Designed by the Stanford History Education Group under Professor Sam Wineburg, the website offers 87 flexible lesson plans featuring documents from the Library of Congress. Teachers can download the lessons and adapt them for their own purposes, free of charge. Students learn how to examine documents critically, just as historians would, in order to answer intriguing questions: Did Pocahontas really rescue John Smith? Was Abraham Lincoln a racist? Who blinked first in the Cuban Missile Crisis, the Russians or the Americans?
Apparently the program has struck a chord. In school districts from red states and blue, New York City and Chicago to Carmel, Calif., history teachers are lining up for workshops on how to use the materials. The website's lessons have been downloaded 800,000 times and spawned a lively online community of history educators grateful for the camaraderie—and often desperate for help.
Many would agree that they need it. According to the National Center for Education Statistics, just 30 percent of the people who teach history-related courses in U.S. public high schools both majored in the field and are certified to teach it. Fewer than one quarter of the country's students in grades four, eight and 12 are considered proficient in American history. Only 32 percent of eighth graders who took the 2010 National Assessment of Educational Progress could name an advantage American forces had over the British in the Revolutionary War. Just 22 percent of high school seniors knew that U.S. troops were up against Chinese forces in the Korean War.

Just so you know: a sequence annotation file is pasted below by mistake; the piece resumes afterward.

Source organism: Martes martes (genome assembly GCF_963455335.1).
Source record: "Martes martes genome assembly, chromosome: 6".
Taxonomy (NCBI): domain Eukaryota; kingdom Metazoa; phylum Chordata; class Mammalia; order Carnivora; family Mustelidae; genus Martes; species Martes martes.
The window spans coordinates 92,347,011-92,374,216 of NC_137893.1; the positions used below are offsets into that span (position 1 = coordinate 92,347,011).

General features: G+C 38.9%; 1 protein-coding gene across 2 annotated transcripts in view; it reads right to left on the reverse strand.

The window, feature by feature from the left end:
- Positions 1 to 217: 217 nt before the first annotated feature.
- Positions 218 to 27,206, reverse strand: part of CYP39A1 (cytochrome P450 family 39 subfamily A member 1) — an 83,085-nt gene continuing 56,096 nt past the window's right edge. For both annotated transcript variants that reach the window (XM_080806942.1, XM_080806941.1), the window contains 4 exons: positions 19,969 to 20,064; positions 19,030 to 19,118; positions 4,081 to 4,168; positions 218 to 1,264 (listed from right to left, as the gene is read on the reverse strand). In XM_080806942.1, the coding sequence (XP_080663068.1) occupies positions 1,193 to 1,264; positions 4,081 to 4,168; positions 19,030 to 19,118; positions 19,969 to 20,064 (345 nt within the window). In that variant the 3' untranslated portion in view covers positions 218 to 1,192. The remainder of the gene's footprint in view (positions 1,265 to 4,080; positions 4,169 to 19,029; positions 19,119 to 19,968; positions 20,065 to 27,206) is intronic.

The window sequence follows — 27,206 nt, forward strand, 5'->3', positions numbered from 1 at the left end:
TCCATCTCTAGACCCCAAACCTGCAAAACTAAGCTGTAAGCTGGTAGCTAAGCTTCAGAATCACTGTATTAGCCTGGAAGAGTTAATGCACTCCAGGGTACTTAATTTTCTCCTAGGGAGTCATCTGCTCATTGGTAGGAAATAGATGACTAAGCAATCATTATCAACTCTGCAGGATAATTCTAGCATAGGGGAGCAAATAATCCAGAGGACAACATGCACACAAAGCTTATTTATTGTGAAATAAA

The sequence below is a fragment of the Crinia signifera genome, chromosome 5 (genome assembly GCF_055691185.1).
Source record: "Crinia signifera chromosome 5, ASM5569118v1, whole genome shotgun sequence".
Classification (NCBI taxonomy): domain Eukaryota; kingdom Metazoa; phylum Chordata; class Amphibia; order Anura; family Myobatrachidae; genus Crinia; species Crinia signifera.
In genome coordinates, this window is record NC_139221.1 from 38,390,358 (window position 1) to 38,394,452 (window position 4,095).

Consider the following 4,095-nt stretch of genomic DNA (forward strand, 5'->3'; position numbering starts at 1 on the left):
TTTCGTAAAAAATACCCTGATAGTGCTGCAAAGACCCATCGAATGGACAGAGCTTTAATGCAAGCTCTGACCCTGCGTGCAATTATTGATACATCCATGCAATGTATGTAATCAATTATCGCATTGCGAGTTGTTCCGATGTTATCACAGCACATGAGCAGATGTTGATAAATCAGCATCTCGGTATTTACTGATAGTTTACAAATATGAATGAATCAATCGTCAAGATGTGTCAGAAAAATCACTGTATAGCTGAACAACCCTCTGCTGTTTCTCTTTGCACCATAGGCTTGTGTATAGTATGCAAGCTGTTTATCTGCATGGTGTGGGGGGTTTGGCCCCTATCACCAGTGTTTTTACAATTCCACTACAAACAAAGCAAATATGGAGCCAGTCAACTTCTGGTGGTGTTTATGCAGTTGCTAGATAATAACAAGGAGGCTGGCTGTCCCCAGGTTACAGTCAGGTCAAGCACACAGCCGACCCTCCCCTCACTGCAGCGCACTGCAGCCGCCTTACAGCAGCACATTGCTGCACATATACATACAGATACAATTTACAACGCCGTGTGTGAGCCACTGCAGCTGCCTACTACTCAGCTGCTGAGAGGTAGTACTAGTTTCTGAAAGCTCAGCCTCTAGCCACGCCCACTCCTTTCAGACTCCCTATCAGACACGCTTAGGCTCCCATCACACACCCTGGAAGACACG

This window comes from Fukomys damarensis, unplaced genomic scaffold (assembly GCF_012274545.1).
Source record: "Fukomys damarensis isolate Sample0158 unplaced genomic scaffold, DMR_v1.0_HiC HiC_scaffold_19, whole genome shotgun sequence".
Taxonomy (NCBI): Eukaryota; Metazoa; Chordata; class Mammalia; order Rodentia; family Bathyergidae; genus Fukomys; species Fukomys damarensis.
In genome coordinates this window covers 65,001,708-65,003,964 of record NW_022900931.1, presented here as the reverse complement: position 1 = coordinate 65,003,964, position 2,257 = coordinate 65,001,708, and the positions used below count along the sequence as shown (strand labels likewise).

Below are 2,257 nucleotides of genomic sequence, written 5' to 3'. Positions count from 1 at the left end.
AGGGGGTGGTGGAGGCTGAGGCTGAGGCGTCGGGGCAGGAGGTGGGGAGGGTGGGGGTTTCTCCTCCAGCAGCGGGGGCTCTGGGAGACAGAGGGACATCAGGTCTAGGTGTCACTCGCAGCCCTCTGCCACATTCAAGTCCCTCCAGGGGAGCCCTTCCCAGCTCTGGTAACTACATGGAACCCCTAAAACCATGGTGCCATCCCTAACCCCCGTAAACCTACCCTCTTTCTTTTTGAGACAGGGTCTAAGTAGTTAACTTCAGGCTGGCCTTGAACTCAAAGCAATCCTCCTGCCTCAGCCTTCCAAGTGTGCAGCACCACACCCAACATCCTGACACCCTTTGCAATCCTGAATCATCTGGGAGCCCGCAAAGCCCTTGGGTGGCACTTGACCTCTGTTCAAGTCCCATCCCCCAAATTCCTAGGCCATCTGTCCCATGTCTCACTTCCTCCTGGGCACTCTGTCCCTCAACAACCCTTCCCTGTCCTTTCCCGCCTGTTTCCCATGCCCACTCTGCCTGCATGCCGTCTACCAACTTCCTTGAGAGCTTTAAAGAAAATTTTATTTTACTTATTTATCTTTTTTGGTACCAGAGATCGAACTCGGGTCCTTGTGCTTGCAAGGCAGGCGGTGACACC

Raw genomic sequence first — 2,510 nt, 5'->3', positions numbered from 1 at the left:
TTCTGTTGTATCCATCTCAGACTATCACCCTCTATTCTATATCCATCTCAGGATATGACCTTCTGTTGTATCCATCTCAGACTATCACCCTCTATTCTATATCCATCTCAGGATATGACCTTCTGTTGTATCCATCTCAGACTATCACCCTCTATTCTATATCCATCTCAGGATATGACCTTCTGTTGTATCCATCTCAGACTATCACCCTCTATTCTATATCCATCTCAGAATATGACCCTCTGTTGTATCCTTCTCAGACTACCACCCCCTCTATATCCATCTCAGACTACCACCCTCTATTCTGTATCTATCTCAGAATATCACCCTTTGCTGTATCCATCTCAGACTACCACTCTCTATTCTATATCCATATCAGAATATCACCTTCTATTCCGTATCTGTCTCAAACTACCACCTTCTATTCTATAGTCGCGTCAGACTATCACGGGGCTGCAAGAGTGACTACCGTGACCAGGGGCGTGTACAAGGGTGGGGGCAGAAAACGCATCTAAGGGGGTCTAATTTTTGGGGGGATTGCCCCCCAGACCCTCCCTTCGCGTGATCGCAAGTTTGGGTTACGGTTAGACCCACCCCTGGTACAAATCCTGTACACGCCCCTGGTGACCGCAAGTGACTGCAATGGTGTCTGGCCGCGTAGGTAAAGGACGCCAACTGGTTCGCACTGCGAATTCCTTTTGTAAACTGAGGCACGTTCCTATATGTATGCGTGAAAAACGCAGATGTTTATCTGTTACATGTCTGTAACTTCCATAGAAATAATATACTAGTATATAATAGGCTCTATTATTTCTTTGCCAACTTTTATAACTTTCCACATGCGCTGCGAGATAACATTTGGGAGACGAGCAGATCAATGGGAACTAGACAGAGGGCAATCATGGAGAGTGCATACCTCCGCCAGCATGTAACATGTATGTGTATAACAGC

Read the rest here. With the adoption of Core Standards in each state, using the past to teach reading may be the best hope for keeping history in the curriculum.